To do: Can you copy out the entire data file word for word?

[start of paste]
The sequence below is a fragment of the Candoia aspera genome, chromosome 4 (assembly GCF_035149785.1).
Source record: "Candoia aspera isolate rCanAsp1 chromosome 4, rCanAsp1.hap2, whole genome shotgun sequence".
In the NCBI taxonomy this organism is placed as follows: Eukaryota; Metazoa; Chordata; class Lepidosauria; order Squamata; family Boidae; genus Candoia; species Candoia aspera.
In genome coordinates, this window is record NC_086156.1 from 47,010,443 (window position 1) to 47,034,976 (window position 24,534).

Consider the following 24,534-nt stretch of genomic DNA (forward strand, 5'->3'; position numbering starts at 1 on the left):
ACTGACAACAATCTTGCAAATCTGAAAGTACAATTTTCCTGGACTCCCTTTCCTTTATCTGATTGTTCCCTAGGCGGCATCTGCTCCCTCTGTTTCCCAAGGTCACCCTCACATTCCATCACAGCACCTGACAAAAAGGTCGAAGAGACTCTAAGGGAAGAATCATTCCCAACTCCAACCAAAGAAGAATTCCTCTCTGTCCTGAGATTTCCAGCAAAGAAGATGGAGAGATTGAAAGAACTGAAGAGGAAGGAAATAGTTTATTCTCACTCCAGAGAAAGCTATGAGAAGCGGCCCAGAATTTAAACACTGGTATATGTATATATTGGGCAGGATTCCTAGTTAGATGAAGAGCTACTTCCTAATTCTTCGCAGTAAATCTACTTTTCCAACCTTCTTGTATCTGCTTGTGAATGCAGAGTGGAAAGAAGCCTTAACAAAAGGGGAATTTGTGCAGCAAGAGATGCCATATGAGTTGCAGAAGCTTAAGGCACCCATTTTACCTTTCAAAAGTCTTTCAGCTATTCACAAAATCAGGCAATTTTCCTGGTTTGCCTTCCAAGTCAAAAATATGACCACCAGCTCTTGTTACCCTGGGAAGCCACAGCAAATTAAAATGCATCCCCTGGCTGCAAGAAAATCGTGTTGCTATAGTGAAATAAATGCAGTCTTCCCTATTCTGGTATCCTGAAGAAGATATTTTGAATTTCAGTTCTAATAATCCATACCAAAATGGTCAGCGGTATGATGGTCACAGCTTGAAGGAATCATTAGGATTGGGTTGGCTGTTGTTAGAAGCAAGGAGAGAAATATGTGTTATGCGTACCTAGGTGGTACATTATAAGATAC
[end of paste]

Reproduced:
The sequence below is a fragment of the Candoia aspera genome, chromosome 4 (assembly GCF_035149785.1).
Source record: "Candoia aspera isolate rCanAsp1 chromosome 4, rCanAsp1.hap2, whole genome shotgun sequence".
In the NCBI taxonomy this organism is placed as follows: Eukaryota; Metazoa; Chordata; class Lepidosauria; order Squamata; family Boidae; genus Candoia; species Candoia aspera.
In genome coordinates, this window is record NC_086156.1 from 47,010,443 (window position 1) to 47,034,976 (window position 24,534).

Consider the following 24,534-nt stretch of genomic DNA (forward strand, 5'->3'; position numbering starts at 1 on the left):
ACTGACAACAATCTTGCAAATCTGAAAGTACAATTTTCCTGGACTCCCTTTCCTTTATCTGATTGTTCCCTAGGCGGCATCTGCTCCCTCTGTTTCCCAAGGTCACCCTCACATTCCATCACAGCACCTGACAAAAAGGTCGAAGAGACTCTAAGGGAAGAATCATTCCCAACTCCAACCAAAGAAGAATTCCTCTCTGTCCTGAGATTTCCAGCAAAGAAGATGGAGAGATTGAAAGAACTGAAGAGGAAGGAAATAGTTTATTCTCACTCCAGAGAAAGCTATGAGAAGCGGCCCAGAATTTAAACACTGGTATATGTATATATTGGGCAGGATTCCTAGTTAGATGAAGAGCTACTTCCTAATTCTTCGCAGTAAATCTACTTTTCCAACCTTCTTGTATCTGCTTGTGAATGCAGAGTGGAAAGAAGCCTTAACAAAAGGGGAATTTGTGCAGCAAGAGATGCCATATGAGTTGCAGAAGCTTAAGGCACCCATTTTACCTTTCAAAAGTCTTTCAGCTATTCACAAAATCAGGCAATTTTCCTGGTTTGCCTTCCAAGTCAAAAATATGACCACCAGCTCTTGTTACCCTGGGAAGCCACAGCAAATTAAAATGCATCCCCTGGCTGCAAGAAAATCGTGTTGCTATAGTGAAATAAATGCAGTCTTCCCTATTCTGGTATCCTGAAGAAGATATTTTGAATTTCAGTTCTAATAATCCATACCAAAATGGTCAGCGGTATGATGGTCACAGCTTGAAGGAATCATTAGGATTGGGTTGGCTGTTGTTAGAAGCAAGGAGAGAAATATGTGTTATGCGTACCTAGGTGGTACATTATAAGATAC